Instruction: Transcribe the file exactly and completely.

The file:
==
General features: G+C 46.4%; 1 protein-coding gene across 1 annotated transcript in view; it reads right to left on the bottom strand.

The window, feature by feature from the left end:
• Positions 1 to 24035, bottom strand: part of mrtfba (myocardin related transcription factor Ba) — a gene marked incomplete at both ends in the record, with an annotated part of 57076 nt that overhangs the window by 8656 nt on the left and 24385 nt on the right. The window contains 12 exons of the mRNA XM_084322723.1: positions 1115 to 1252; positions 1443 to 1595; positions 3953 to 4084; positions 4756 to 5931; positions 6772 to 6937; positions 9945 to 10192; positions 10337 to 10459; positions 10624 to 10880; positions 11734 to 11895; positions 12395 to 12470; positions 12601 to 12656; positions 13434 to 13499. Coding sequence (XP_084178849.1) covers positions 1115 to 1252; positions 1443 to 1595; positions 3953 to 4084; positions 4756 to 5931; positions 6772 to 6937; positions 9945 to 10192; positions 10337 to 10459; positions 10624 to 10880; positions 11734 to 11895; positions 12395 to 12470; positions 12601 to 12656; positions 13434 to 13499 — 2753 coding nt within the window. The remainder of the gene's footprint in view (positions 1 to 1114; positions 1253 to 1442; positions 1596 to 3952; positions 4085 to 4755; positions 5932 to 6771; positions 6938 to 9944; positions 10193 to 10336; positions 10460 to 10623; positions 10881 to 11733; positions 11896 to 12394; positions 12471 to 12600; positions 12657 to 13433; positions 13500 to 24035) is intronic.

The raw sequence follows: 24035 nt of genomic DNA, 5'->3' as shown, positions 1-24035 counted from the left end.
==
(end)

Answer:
General features: G+C 46.4%; 1 protein-coding gene across 1 annotated transcript in view; it reads right to left on the bottom strand.

The window, feature by feature from the left end:
• Positions 1 to 24035, bottom strand: part of mrtfba (myocardin related transcription factor Ba) — a gene marked incomplete at both ends in the record, with an annotated part of 57076 nt that overhangs the window by 8656 nt on the left and 24385 nt on the right. The window contains 12 exons of the mRNA XM_084322723.1: positions 1115 to 1252; positions 1443 to 1595; positions 3953 to 4084; positions 4756 to 5931; positions 6772 to 6937; positions 9945 to 10192; positions 10337 to 10459; positions 10624 to 10880; positions 11734 to 11895; positions 12395 to 12470; positions 12601 to 12656; positions 13434 to 13499. Coding sequence (XP_084178849.1) covers positions 1115 to 1252; positions 1443 to 1595; positions 3953 to 4084; positions 4756 to 5931; positions 6772 to 6937; positions 9945 to 10192; positions 10337 to 10459; positions 10624 to 10880; positions 11734 to 11895; positions 12395 to 12470; positions 12601 to 12656; positions 13434 to 13499 — 2753 coding nt within the window. The remainder of the gene's footprint in view (positions 1 to 1114; positions 1253 to 1442; positions 1596 to 3952; positions 4085 to 4755; positions 5932 to 6771; positions 6938 to 9944; positions 10193 to 10336; positions 10460 to 10623; positions 10881 to 11733; positions 11896 to 12394; positions 12471 to 12600; positions 12657 to 13433; positions 13500 to 24035) is intronic.

The raw sequence follows: 24035 nt of genomic DNA, 5'->3' as shown, positions 1-24035 counted from the left end.